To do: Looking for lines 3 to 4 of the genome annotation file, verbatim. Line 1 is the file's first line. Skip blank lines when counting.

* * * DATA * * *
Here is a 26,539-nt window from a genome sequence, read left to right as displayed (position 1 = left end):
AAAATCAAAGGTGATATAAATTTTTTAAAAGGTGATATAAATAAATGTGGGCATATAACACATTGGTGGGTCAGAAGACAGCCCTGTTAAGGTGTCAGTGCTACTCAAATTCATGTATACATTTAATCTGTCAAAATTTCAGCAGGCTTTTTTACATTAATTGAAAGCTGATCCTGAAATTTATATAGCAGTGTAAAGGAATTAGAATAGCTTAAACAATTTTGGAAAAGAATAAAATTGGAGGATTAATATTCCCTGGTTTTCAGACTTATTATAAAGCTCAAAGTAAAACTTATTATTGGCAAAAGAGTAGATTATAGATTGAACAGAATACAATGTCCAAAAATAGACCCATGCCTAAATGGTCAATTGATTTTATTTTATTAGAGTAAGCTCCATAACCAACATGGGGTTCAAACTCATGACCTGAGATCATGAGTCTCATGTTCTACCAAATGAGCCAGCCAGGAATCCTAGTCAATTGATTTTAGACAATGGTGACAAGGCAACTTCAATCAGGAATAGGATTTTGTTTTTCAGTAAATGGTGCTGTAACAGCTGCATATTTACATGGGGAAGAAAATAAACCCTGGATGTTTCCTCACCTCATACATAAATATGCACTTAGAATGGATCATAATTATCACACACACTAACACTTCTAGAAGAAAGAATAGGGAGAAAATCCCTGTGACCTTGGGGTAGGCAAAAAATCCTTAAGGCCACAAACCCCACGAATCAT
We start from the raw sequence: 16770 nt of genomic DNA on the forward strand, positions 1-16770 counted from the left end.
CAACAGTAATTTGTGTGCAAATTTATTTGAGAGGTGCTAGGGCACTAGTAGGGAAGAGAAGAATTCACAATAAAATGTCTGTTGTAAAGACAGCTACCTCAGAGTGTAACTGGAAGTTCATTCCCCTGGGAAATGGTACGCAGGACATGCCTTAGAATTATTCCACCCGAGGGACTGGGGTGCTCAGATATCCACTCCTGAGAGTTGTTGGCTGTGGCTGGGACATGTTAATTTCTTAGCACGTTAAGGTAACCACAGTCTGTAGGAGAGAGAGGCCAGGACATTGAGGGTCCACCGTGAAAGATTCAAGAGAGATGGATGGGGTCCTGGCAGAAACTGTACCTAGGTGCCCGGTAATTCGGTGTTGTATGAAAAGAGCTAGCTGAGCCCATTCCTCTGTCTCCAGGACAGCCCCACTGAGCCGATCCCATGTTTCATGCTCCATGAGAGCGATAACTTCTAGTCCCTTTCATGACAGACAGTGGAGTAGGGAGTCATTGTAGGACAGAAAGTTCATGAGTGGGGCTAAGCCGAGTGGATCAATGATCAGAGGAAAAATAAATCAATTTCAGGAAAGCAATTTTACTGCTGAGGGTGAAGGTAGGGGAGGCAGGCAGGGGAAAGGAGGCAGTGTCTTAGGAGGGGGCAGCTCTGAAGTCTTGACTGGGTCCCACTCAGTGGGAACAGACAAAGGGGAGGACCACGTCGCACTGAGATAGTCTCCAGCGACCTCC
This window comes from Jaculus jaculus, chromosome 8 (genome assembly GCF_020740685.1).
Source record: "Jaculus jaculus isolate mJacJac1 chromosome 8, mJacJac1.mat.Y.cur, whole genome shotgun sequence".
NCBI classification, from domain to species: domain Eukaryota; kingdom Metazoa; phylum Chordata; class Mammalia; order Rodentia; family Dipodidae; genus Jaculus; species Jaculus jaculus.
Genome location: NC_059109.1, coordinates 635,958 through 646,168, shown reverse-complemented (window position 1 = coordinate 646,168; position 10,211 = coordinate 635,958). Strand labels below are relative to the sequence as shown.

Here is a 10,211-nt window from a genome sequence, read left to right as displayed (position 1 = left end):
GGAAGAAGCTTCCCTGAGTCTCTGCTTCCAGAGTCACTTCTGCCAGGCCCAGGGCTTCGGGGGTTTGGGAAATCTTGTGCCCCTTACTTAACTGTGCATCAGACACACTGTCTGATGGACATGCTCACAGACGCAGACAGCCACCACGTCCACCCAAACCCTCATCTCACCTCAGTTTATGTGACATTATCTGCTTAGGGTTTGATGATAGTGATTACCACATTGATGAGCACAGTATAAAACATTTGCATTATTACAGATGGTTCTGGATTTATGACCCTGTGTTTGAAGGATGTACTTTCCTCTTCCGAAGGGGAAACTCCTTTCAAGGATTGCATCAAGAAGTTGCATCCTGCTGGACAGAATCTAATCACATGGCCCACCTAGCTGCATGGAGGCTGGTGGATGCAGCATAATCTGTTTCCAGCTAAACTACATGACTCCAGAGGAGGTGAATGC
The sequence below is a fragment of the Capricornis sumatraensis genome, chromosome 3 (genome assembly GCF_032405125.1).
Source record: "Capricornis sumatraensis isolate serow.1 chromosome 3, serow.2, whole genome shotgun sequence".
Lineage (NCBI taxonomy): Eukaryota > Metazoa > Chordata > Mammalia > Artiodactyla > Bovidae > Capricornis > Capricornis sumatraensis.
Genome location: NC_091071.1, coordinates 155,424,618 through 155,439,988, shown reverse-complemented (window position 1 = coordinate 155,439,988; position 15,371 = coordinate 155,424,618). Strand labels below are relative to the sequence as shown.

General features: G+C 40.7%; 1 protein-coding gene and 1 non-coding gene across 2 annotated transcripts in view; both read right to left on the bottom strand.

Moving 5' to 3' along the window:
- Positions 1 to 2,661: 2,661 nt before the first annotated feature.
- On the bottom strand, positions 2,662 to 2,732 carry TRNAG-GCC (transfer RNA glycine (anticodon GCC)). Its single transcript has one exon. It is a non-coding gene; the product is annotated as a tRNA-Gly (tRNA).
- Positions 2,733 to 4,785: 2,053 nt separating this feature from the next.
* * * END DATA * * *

We start from the raw sequence: 16770 nt of genomic DNA on the forward strand, positions 1-16770 counted from the left end.
CAACAGTAATTTGTGTGCAAATTTATTTGAGAGGTGCTAGGGCACTAGTAGGGAAGAGAAGAATTCACAATAAAATGTCTGTTGTAAAGACAGCTACCTCAGAGTGTAACTGGAAGTTCATTCCCCTGGGAAATGGTACGCAGGACATGCCTTAGAATTATTCCACCCGAGGGACTGGGGTGCTCAGATATCCACTCCTGAGAGTTGTTGGCTGTGGCTGGGACATGTTAATTTCTTAGCACGTTAAGGTAACCACAGTCTGTAGGAGAGAGAGGCCAGGACATTGAGGGTCCACCGTGAAAGATTCAAGAGAGATGGATGGGGTCCTGGCAGAAACTGTACCTAGGTGCCCGGTAATTCGGTGTTGTATGAAAAGAGCTAGCTGAGCCCATTCCTCTGTCTCCAGGACAGCCCCACTGAGCCGATCCCATGTTTCATGCTCCATGAGAGCGATAACTTCTAGTCCCTTTCATGACAGACAGTGGAGTAGGGAGTCATTGTAGGACAGAAAGTTCATGAGTGGGGCTAAGCCGAGTGGATCAATGATCAGAGGAAAAATAAATCAATTTCAGGAAAGCAATTTTACTGCTGAGGGTGAAGGTAGGGGAGGCAGGCAGGGGAAAGGAGGCAGTGTCTTAGGAGGGGGCAGCTCTGAAGTCTTGACTGGGTCCCACTCAGTGGGAACAGACAAAGGGGAGGACCACGTCGCACTGAGATAGTCTCCAGCGACCTCC